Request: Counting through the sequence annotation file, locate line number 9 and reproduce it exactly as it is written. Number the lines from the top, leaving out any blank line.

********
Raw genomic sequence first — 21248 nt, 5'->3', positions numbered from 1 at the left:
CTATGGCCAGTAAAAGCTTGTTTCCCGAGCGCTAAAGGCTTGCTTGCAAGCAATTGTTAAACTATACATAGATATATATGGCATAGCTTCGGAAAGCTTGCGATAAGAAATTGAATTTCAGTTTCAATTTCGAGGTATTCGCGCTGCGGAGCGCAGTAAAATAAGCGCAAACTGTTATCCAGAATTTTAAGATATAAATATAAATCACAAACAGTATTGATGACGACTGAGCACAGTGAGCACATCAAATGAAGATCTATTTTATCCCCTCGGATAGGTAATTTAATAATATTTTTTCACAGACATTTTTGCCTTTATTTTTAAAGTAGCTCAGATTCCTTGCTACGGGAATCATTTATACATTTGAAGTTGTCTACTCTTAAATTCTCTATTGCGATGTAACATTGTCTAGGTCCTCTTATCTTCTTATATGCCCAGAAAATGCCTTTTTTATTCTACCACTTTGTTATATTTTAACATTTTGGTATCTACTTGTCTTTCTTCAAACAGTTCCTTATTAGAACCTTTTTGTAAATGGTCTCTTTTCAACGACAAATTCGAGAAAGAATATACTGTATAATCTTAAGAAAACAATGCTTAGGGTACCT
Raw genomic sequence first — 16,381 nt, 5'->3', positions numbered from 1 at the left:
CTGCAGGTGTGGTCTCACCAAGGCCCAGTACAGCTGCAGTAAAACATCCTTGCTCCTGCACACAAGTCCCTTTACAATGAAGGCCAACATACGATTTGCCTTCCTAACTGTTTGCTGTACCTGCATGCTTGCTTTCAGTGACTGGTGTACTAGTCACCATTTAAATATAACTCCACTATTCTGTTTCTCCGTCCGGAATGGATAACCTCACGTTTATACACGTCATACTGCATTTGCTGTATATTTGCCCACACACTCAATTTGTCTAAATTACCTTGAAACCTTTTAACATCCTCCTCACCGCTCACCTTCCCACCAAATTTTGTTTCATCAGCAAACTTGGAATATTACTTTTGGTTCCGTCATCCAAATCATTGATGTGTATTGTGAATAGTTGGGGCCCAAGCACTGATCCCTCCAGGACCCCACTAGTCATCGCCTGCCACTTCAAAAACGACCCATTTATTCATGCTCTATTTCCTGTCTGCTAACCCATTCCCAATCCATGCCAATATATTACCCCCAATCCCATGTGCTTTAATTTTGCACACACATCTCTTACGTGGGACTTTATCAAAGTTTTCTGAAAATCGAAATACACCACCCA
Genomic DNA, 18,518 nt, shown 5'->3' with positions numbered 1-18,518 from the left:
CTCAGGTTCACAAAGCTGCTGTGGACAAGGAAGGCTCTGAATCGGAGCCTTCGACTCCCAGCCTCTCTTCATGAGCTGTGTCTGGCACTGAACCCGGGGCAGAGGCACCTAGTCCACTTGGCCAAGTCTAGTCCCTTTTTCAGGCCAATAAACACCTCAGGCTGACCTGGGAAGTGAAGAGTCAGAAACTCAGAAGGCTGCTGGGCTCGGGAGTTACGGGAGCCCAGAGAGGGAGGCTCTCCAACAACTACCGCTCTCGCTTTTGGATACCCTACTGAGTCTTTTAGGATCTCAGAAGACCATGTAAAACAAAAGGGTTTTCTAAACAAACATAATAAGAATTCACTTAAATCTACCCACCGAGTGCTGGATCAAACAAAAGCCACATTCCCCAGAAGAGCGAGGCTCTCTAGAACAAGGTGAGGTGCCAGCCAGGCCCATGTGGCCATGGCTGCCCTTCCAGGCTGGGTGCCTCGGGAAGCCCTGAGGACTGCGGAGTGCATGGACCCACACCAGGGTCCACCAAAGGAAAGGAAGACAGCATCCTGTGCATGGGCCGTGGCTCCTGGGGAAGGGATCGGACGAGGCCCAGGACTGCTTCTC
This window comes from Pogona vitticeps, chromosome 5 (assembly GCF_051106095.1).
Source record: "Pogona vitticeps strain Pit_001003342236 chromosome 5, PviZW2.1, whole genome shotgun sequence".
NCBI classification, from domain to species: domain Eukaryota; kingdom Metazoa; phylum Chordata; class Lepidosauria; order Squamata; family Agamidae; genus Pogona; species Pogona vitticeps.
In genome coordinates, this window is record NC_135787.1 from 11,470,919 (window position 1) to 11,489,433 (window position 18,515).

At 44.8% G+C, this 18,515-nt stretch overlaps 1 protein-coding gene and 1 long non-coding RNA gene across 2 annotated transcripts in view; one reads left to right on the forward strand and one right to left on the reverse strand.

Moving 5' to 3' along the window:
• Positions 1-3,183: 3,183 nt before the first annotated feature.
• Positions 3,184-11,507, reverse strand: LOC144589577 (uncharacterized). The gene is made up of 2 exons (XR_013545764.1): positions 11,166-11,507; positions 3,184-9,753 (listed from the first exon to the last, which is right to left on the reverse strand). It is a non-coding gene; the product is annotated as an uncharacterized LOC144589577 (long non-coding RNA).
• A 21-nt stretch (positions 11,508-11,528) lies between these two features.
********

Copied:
NCBI classification, from domain to species: domain Eukaryota; kingdom Metazoa; phylum Chordata; class Lepidosauria; order Squamata; family Agamidae; genus Pogona; species Pogona vitticeps.